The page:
The Mask You Live In: A Documentary Review

The Mask You Live In is the second documentary by the Representation ProjectMask “follows boys and young men as they struggle to stay true to themselves while negotiating America’s narrow definition of masculinity.”

maskReleased in January 2015, it’s still hard to find in many places. But like its sister Miss Representation, Mask eventually will be available on DVD or streaming. The screening in my area was sponsored by a local organization called Maine Boys to Men, whose mission is to “support the happy, healthy, non-violent development of boys and those who help raise them.”

Mask hits the ground running with the gravelly voice of former NFL defensive lineman Joe Ehrmann, who remembers his father teaching him (at five years of age) to be a man – tough and stoic. And what Ehrmann details can only be described as child abuse.

Mask then informs us that gender is a social construct, noting that males and females psychologically are 90% similar. Of course, some may challenge the notion that gender is not biologically innate, but Mask is focusing on gender roles rather than gender identity.

Culture certainly looms large. The interviews with various psychologists, teachers, and ordinary men and women detail American society’s definition of a real man: powerful, dominating, wealthy, and promiscuous. But above all, not weak. Not like a girl.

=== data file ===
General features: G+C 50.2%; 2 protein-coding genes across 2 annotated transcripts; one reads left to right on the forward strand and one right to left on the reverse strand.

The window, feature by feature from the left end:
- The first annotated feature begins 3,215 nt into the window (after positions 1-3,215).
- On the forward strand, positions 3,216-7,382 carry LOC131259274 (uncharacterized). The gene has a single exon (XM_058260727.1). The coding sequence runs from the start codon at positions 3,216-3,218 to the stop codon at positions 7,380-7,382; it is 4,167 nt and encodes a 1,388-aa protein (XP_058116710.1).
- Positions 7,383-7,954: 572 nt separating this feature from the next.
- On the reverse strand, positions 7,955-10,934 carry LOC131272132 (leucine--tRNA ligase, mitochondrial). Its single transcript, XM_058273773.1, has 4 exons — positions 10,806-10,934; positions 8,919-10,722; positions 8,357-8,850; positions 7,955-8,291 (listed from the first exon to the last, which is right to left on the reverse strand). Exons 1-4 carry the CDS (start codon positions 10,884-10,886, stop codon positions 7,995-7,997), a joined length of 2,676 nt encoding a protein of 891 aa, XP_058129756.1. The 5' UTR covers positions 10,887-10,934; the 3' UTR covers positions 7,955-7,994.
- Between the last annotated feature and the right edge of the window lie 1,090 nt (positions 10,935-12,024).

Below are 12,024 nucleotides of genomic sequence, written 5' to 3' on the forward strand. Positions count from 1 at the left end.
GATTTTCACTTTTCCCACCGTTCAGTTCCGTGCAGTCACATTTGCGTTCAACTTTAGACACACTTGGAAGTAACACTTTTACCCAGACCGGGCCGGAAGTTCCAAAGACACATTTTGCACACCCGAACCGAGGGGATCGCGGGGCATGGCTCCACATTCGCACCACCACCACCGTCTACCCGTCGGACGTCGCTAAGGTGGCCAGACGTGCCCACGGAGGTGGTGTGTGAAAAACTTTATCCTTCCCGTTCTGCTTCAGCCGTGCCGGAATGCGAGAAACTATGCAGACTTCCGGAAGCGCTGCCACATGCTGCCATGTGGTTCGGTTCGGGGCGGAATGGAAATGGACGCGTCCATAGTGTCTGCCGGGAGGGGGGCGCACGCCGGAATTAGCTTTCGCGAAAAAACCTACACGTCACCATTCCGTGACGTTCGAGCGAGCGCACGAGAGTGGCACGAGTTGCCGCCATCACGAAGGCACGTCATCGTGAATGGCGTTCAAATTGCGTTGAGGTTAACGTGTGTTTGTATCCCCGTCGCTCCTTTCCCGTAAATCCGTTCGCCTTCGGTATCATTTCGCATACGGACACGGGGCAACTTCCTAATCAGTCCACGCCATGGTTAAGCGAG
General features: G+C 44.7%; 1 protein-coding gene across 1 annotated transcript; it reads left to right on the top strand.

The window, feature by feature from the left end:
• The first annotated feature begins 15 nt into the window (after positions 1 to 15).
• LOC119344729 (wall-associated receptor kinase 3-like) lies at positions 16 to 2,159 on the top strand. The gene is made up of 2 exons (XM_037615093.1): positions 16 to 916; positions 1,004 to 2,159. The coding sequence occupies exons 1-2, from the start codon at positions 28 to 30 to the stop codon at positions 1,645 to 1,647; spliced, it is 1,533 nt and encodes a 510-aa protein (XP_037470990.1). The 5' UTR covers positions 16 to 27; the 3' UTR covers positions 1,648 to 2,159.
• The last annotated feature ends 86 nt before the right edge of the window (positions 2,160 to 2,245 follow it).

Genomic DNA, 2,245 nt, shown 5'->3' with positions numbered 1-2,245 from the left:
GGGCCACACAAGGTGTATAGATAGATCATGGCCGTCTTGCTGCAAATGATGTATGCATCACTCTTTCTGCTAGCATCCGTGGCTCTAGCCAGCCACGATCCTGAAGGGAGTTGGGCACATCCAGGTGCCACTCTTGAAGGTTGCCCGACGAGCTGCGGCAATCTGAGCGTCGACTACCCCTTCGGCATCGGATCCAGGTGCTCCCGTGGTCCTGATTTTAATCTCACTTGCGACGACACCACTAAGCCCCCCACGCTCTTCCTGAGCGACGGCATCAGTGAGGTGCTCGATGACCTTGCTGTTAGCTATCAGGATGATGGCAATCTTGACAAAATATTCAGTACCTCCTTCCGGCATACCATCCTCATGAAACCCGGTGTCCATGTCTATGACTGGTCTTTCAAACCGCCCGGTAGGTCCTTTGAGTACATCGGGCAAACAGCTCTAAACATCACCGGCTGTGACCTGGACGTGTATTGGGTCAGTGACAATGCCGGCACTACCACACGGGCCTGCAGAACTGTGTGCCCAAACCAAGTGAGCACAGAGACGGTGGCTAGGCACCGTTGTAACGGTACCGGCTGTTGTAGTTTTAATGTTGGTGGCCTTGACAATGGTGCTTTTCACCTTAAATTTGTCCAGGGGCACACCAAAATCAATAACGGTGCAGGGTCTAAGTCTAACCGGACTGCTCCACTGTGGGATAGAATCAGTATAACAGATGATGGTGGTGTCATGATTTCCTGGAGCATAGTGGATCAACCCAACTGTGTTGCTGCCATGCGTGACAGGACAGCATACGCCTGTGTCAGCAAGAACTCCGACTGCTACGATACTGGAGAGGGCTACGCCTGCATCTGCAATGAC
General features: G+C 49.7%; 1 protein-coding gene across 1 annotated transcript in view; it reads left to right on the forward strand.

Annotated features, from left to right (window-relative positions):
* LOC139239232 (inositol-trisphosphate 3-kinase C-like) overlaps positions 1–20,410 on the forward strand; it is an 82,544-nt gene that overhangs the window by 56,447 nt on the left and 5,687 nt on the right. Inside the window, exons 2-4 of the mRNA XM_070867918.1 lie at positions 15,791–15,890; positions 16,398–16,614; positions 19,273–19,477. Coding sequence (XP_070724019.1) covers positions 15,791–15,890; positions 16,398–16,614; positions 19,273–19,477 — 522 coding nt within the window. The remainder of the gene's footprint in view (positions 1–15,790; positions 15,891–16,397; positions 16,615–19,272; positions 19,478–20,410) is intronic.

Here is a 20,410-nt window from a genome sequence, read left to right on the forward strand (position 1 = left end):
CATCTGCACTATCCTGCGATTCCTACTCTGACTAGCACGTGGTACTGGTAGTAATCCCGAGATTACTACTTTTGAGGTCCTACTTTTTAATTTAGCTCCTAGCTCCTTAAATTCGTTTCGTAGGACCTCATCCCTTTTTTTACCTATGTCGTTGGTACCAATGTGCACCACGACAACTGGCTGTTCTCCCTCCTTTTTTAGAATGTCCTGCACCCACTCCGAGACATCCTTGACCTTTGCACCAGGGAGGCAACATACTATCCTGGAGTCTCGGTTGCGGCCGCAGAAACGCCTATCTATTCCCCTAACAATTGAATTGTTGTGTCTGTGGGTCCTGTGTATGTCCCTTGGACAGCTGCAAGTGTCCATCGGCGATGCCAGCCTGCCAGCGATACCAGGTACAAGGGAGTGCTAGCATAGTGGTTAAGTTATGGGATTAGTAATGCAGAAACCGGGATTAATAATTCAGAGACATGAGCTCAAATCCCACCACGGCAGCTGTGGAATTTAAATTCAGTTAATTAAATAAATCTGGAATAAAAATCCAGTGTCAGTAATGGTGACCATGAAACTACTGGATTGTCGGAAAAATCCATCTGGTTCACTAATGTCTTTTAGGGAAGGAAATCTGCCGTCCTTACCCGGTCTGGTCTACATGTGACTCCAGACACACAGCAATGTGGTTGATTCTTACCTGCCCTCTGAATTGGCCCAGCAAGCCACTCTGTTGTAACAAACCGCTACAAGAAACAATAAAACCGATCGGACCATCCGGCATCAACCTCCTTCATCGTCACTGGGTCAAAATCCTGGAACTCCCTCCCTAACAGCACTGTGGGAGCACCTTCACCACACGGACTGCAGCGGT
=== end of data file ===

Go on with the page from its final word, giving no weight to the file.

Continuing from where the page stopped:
Educator Tony Porter talks about a boy who said he’d feel destroyed if his coach said he played like a girl. Porter asks, What are we teaching our boys? What are we teaching our girls?

Mask advocates for a less rigid definition of masculinity. One that encourages greater emotional expression and openness for boys and men, thereby discouraging violence and destructive behaviors.

The film observes that a rigid definition of masculinity means boys and men constantly have to prove their manhood. But a man can never definitively prove his manhood because every new challenge threatens a loss of this identity.

This can lead to extreme behaviors, or what the film calls hypermasculinity. Most notable is men’s violence, which Mask illustrates with statistics, and clips from popular action movies and violent video games.